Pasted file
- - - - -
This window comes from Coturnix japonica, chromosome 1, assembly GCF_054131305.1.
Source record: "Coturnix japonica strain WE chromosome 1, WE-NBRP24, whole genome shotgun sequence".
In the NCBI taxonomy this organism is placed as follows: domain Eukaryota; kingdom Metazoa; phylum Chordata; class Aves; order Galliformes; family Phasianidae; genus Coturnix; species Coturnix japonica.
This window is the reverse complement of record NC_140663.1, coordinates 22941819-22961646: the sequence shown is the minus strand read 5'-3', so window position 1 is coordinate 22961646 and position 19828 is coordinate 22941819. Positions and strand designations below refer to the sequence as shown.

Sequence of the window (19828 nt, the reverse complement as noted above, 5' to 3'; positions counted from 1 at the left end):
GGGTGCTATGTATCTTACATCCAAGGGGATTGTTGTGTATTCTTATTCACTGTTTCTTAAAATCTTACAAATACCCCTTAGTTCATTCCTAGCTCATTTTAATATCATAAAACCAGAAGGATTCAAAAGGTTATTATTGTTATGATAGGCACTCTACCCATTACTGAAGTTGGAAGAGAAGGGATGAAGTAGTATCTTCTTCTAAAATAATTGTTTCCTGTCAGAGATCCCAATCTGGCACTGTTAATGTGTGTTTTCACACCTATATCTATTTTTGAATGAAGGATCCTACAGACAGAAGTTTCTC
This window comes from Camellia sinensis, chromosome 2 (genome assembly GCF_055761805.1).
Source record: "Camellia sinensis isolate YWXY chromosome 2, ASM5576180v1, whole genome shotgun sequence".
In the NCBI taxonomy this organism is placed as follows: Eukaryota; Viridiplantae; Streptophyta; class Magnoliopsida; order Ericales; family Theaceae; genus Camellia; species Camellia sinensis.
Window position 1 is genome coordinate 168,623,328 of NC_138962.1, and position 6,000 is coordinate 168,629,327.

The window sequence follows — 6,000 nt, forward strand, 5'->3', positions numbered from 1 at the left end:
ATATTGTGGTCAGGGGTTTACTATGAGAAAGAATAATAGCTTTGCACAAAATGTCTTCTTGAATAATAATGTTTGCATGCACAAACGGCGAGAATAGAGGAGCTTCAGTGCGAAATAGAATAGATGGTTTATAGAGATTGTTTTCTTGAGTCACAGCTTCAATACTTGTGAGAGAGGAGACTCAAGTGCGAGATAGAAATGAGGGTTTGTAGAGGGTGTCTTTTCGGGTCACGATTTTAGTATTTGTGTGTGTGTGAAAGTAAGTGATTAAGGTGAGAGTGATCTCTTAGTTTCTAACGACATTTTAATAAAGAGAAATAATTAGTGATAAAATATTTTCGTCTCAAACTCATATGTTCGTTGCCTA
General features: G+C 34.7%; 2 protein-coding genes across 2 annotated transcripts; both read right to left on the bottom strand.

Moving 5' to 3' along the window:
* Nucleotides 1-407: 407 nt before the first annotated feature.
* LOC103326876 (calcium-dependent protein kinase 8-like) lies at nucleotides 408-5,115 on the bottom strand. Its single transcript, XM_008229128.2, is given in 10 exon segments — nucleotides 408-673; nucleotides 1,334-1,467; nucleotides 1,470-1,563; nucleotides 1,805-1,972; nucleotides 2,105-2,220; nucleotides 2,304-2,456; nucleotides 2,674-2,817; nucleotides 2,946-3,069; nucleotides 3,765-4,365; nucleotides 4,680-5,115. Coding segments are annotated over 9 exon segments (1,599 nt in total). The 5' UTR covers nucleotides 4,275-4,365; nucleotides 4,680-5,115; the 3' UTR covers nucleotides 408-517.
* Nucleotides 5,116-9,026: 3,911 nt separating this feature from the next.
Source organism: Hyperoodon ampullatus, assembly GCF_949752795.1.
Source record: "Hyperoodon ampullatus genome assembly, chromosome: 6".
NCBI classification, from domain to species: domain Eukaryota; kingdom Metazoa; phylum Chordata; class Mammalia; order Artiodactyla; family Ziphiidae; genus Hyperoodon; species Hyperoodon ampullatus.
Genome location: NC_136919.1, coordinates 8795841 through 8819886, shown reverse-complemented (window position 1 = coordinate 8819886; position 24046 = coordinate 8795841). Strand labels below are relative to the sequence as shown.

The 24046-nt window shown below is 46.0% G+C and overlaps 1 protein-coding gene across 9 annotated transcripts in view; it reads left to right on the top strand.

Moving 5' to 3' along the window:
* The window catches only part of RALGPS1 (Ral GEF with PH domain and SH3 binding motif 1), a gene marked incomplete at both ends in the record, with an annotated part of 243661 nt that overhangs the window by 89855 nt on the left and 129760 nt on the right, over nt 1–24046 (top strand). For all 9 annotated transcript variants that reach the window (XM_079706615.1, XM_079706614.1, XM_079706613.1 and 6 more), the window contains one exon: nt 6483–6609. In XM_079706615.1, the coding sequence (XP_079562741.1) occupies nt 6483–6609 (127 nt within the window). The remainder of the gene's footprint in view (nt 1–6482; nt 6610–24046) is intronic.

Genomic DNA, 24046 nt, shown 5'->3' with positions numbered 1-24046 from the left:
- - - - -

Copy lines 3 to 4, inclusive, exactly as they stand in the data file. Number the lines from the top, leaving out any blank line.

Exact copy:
In the NCBI taxonomy this organism is placed as follows: domain Eukaryota; kingdom Metazoa; phylum Chordata; class Aves; order Galliformes; family Phasianidae; genus Coturnix; species Coturnix japonica.
This window is the reverse complement of record NC_140663.1, coordinates 22941819-22961646: the sequence shown is the minus strand read 5'-3', so window position 1 is coordinate 22961646 and position 19828 is coordinate 22941819. Positions and strand designations below refer to the sequence as shown.